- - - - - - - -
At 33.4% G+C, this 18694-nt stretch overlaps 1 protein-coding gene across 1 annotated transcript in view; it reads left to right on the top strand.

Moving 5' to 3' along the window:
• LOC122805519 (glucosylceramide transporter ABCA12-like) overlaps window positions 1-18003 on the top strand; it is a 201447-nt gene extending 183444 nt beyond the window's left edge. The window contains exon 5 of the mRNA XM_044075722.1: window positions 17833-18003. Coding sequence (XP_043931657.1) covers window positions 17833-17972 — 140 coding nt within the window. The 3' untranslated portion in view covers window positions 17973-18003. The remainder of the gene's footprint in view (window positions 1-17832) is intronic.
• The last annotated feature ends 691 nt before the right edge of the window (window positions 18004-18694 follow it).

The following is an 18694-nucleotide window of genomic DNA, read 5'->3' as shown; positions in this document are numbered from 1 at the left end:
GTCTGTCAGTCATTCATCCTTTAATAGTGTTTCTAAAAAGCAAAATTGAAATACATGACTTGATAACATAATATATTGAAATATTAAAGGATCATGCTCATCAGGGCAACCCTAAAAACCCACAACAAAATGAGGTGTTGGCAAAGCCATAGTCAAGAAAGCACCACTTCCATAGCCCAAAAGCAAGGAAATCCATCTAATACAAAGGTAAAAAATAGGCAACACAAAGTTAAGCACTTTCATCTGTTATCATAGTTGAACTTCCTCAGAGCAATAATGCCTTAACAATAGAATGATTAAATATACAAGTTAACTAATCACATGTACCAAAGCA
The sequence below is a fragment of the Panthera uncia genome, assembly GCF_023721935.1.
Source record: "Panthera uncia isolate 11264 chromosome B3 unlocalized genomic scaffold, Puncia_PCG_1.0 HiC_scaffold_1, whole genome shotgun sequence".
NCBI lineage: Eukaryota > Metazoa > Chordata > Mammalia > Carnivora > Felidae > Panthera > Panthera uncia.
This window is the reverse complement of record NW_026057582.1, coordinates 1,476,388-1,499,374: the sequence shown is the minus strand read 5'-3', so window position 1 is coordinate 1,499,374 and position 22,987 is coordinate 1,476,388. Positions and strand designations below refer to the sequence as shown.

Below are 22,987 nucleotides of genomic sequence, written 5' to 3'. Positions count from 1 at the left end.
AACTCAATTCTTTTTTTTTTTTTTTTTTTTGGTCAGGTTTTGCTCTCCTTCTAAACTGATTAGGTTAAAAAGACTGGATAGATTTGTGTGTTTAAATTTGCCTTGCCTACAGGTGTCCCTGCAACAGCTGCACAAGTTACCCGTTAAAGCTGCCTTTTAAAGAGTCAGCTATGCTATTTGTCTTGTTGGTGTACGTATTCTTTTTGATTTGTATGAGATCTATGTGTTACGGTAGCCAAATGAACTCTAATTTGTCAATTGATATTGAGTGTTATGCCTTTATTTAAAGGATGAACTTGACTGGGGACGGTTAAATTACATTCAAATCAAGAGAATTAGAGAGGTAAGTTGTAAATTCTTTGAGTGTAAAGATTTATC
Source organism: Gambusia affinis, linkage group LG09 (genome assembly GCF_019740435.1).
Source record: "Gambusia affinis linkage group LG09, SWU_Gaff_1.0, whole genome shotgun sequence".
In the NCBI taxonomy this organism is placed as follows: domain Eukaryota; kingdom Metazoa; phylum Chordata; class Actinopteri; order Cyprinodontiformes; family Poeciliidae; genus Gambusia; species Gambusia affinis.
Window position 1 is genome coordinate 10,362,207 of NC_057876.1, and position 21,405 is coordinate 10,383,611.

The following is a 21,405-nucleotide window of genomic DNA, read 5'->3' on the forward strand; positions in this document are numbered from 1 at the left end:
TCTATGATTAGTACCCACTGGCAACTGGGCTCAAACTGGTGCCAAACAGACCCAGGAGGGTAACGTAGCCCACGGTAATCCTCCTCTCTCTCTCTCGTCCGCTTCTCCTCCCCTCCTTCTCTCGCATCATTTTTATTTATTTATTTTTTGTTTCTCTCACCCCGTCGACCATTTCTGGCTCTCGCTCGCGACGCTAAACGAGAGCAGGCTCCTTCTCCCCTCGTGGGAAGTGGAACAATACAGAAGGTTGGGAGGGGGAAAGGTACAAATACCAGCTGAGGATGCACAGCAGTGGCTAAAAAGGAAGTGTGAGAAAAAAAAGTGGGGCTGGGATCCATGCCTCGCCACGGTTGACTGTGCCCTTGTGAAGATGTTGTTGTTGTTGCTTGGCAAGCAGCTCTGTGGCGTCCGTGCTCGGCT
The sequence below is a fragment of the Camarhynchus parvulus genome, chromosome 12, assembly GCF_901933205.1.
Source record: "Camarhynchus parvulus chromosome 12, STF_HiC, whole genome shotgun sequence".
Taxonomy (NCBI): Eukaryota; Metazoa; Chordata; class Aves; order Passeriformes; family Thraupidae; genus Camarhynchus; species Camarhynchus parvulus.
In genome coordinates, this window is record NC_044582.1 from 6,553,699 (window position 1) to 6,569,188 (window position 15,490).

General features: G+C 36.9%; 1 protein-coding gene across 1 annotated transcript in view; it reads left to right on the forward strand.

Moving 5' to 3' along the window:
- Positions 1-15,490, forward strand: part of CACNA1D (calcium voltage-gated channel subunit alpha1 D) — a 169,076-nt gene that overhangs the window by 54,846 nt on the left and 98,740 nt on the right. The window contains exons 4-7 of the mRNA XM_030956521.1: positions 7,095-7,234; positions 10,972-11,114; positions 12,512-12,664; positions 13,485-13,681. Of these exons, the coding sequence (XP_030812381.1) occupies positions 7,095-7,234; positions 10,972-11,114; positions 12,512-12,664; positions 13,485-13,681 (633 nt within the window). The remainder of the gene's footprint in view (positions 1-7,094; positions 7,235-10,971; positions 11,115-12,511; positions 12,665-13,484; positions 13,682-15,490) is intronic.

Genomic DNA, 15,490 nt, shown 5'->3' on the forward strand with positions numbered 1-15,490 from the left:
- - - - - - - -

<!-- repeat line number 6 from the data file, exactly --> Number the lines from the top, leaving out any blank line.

GTCTGTCAGTCATTCATCCTTTAATAGTGTTTCTAAAAAGCAAAATTGAAATACATGACTTGATAACATAATATATTGAAATATTAAAGGATCATGCTCATCAGGGCAACCCTAAAAACCCACAACAAAATGAGGTGTTGGCAAAGCCATAGTCAAGAAAGCACCACTTCCATAGCCCAAAAGCAAGGAAATCCATCTAATACAAAGGTAAAAAATAGGCAACACAAAGTTAAGCACTTTCATCTGTTATCATAGTTGAACTTCCTCAGAGCAATAATGCCTTAACAATAGAATGATTAAATATACAAGTTAACTAATCACATGTACCAAAGCA